Hilton on Foxwoods: Shulman, Shogi and Imitating Becerra
By Jonathan Hilton   
April 12, 2009
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Shulman in Foxwoods. Photo Michael Atkins
If I had to name what my dream performance at the Foxwoods Open would be, I’d say that I’d like to start out by beating a FIDE Master, an International Master, and three GMs. After ceding a draw to SuperNationals IV Champion IM Robert Hess, I’d go on to beat GM Shabalov, who “miniatured” me from the Black side of the Catalan a few months ago. That would put me at 6.5/7.0, a half point ahead of the field and in a strong position to go for clear first the next day.

Of course, such dream performances are few and hard to come by for those with USCF ratings under 2300. The good news for me, though, is that I can currently live this dream vicariously: my travel "buddy" from our Foxwoods arrival day , GM Yury Shulman has already taken care of the hard part! Shulman has retained his clear lead from Round 5 and is well on his way to defending his Foxwoods Champion title from last year. His quick draw with IM Robert Hess in the morning on Saturday – an abrupt Exchange Variation handshake in the French – allowed him to rest up for a decisive win over Shabalov later that night. Shabalov appeared to be going all out for a win from the opening, but his attack against White’s king in the center never made it past the fifth rank.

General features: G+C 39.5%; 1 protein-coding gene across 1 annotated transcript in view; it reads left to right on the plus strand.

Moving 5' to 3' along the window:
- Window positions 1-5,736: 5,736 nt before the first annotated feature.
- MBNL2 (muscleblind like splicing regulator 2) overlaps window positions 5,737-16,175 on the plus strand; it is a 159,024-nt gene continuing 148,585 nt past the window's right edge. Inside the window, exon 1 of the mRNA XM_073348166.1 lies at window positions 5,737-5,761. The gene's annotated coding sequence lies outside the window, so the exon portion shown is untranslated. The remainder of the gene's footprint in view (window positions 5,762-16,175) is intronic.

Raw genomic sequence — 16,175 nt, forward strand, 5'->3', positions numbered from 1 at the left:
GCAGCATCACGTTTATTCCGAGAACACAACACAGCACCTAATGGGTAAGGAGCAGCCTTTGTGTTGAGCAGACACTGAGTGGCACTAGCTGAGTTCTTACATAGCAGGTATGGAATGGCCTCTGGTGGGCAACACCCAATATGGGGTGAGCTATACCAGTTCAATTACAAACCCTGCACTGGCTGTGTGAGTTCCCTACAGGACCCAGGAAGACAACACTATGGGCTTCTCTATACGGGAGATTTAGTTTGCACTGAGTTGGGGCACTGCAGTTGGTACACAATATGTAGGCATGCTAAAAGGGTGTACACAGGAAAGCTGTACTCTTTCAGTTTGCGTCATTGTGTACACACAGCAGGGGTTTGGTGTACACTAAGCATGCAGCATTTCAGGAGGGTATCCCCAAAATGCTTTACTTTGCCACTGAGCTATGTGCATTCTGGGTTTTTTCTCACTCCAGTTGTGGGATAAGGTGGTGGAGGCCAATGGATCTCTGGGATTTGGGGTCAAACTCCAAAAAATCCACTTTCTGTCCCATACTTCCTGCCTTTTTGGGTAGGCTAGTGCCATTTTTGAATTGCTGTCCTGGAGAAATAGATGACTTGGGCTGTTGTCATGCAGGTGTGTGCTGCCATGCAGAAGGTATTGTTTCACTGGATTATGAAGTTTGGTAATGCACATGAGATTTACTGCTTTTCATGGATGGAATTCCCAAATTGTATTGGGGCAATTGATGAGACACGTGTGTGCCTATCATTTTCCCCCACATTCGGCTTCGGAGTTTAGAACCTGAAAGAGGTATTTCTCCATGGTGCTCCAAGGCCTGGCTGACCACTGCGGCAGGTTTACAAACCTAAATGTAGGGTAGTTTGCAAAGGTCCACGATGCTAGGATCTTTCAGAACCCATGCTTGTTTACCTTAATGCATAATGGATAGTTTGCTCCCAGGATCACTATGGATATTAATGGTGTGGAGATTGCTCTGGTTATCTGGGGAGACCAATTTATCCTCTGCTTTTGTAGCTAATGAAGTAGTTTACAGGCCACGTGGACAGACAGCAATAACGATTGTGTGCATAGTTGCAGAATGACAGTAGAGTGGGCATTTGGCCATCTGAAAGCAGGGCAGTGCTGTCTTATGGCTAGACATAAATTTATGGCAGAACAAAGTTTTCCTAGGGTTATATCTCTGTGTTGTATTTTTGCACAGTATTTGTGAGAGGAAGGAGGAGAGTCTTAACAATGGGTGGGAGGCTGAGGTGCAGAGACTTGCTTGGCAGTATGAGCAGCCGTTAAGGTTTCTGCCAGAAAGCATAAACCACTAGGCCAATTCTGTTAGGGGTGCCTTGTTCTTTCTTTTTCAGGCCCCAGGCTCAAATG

The spectators’ eyes haven’t been glued to Shulman’s games, however. With so many strong players in the field, there has been constant action as the fortunes of various Grandmasters have risen and fallen. Both IM Alex Lenderman and IM Robert Hess appear to have serious GM norm potential; in Round 7, Lenderman pillaged GM Akobian’s uncastled king from the Black side of the Slav, while Hess held on tight for the draw against GM Loek Van Wely. That leaves Lenderman with 6.0/7.0 and Hess with 5.5/7.0 – both outstanding performances.





Going a bit further down the scoreboard, you’ll find the vast multitudes of players who’ve had a more “rough and tumble” Swiss tournament. I’m definitely included in this group: every round, I’ve been playing at least 150 points up or down. I bounced back from my Round 1 loss to Akobian by beating 2150-rated Stephen Dygert, but then failed to hold a rook and pawn endgame against 2450-rated Marc Esserman. I ceded a draw to a lower-rated player after that, which allowed me to be “paired down” once again on Friday night. My opponent was seventh-grader Atulya Shetty from Ann Arbor, Michigan – a bright student of the game whose rating has skyrocketed from “Class C” to Expert level in just a few years. The game began with me taking the Black side of an Exchange Lopez, an opening which sometimes gives me fits when I’m trying to play for the win. As I watched the queens being swapped before my very eyes, I wondered why I still haven’t taken up the Sicilian Defense after all these years. The thought of trying to grind out a win from the following position made my heart sink: